Sanshô peppers, a culinary treasure

08 Jun 2016 in Food Culture

Have you heard of Sanshô peppers? Sanshô is often compared to the Sichuan pepper, though it is not at all related to this famed spice. Discover the secrets of this great japanese berry!

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Sanshô peppers, this berry, which grows in the volcanic foothills of the mountainous areas of Japan has been one of the cornerstones of Japanese cuisine for thousands of years and its lemony aromas are beginning to spread throughout the world. Its taste is so unique that French chefs are already beginning to use it in their dishes.

Sanshô is often compared to the Sichuan pepper, though it is not at all related to this famed spice. The plant is a kind of prickly ash in the rutaceae family, which grows in the wild, especially in the south of Honshu Island in the Wakayama Prefecture. This area alone produces 80% of the archipelago’s output. However, other spicier varieties grow in the foothills of the Japanese Alps or in the Kochi Prefecture in the south of Shikoku Island.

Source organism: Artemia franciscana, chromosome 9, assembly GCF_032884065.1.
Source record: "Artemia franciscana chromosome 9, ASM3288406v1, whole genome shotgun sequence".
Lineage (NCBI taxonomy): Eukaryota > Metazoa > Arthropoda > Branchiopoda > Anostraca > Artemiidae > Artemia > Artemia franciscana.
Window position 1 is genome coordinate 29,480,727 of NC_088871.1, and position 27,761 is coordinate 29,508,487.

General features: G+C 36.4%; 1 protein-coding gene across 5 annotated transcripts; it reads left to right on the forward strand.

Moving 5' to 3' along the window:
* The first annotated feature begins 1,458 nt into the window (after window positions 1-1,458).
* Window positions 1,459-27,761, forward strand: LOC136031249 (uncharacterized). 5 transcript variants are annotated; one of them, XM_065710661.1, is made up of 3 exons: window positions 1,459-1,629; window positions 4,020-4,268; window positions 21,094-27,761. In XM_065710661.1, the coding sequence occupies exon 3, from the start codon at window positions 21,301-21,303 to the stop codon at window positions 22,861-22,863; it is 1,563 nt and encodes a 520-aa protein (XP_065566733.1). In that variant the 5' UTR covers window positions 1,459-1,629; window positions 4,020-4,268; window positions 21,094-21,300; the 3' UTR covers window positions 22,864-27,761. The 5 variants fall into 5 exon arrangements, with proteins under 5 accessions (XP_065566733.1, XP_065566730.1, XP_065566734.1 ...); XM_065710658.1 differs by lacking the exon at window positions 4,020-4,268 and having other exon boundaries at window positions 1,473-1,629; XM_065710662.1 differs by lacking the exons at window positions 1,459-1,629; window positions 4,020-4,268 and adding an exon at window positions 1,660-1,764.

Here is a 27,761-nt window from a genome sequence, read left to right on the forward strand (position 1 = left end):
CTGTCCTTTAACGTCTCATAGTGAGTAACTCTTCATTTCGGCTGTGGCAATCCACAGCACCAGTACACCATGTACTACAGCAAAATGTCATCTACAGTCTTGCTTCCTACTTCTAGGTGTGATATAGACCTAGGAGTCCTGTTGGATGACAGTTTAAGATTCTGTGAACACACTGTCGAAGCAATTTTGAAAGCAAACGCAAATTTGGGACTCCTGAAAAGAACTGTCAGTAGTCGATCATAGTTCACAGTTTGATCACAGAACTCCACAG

The most atypical variety can only be found within a 5-kilometre radius in the Takahara river valley, in the Gifu Prefecture. These berries have a unique flavour, and are also smaller and more fragrant than the more common varieties of sanshô berries. This is most likely due to the altitude – 800 metres – and to the local temperatures, as well as the presence of the Okuhida Onsen-gô hot water springs.

The plant begins to bear sprouts and flowers after the pollination period in early May, this is called “hanasanshô”. The harvest in early June is eagerly awaited as they are used in Kaiseki cuisine. This refined cuisine is made up of seasonal dishes, served up in small portions. You can taste it during your stay at Hoshino Resorts KAI Enshu in the ShizuokaPrefecture. The first fruits, the “misanshô”, are picked around the end of the month, and the last ripe berries are picked throughout July and August.  

After the harvest the berries are left to dry in the shade for a day or two, and then in the sun until they crack open, making it possible to extract the whole fruit. Part of the berries are cooked and pickled to make sanshô condiments; while its pericarp is transformed into a powder that is used as seasoning and is perfect to provide flavour to raw or grilled fish and meat.

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